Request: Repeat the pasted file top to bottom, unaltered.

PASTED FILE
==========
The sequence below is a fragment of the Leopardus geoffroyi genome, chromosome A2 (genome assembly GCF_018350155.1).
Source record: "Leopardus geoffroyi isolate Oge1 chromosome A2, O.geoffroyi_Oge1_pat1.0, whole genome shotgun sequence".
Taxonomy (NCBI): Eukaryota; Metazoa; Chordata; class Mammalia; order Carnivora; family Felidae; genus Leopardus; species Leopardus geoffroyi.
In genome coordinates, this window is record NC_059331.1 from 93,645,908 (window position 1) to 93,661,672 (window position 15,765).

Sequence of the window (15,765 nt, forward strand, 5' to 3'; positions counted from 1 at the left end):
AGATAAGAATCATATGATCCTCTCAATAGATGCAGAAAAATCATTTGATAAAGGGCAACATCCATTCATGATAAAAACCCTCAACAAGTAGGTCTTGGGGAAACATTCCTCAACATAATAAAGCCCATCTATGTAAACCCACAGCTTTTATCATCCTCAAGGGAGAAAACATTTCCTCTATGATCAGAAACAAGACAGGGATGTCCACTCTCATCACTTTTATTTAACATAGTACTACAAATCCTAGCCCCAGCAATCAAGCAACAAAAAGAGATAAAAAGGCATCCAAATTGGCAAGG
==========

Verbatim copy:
The sequence below is a fragment of the Leopardus geoffroyi genome, chromosome A2 (genome assembly GCF_018350155.1).
Source record: "Leopardus geoffroyi isolate Oge1 chromosome A2, O.geoffroyi_Oge1_pat1.0, whole genome shotgun sequence".
Taxonomy (NCBI): Eukaryota; Metazoa; Chordata; class Mammalia; order Carnivora; family Felidae; genus Leopardus; species Leopardus geoffroyi.
In genome coordinates, this window is record NC_059331.1 from 93,645,908 (window position 1) to 93,661,672 (window position 15,765).

Sequence of the window (15,765 nt, forward strand, 5' to 3'; positions counted from 1 at the left end):
AGATAAGAATCATATGATCCTCTCAATAGATGCAGAAAAATCATTTGATAAAGGGCAACATCCATTCATGATAAAAACCCTCAACAAGTAGGTCTTGGGGAAACATTCCTCAACATAATAAAGCCCATCTATGTAAACCCACAGCTTTTATCATCCTCAAGGGAGAAAACATTTCCTCTATGATCAGAAACAAGACAGGGATGTCCACTCTCATCACTTTTATTTAACATAGTACTACAAATCCTAGCCCCAGCAATCAAGCAACAAAAAGAGATAAAAAGGCATCCAAATTGGCAAGG